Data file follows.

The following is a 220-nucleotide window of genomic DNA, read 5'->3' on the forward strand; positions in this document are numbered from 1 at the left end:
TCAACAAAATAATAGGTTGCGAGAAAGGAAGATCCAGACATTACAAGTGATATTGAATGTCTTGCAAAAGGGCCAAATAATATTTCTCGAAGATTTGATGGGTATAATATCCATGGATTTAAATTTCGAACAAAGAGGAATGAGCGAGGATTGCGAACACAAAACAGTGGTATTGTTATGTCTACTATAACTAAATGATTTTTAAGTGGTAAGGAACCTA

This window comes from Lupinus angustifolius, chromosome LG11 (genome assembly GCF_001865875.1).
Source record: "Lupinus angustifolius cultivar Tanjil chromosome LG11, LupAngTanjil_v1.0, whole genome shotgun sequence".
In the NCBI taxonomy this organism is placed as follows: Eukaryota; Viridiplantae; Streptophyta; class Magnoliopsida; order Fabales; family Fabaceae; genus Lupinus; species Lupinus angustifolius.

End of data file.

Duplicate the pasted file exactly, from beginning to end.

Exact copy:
The following is a 220-nucleotide window of genomic DNA, read 5'->3' on the forward strand; positions in this document are numbered from 1 at the left end:
TCAACAAAATAATAGGTTGCGAGAAAGGAAGATCCAGACATTACAAGTGATATTGAATGTCTTGCAAAAGGGCCAAATAATATTTCTCGAAGATTTGATGGGTATAATATCCATGGATTTAAATTTCGAACAAAGAGGAATGAGCGAGGATTGCGAACACAAAACAGTGGTATTGTTATGTCTACTATAACTAAATGATTTTTAAGTGGTAAGGAACCTA

This window comes from Lupinus angustifolius, chromosome LG11 (genome assembly GCF_001865875.1).
Source record: "Lupinus angustifolius cultivar Tanjil chromosome LG11, LupAngTanjil_v1.0, whole genome shotgun sequence".
In the NCBI taxonomy this organism is placed as follows: Eukaryota; Viridiplantae; Streptophyta; class Magnoliopsida; order Fabales; family Fabaceae; genus Lupinus; species Lupinus angustifolius.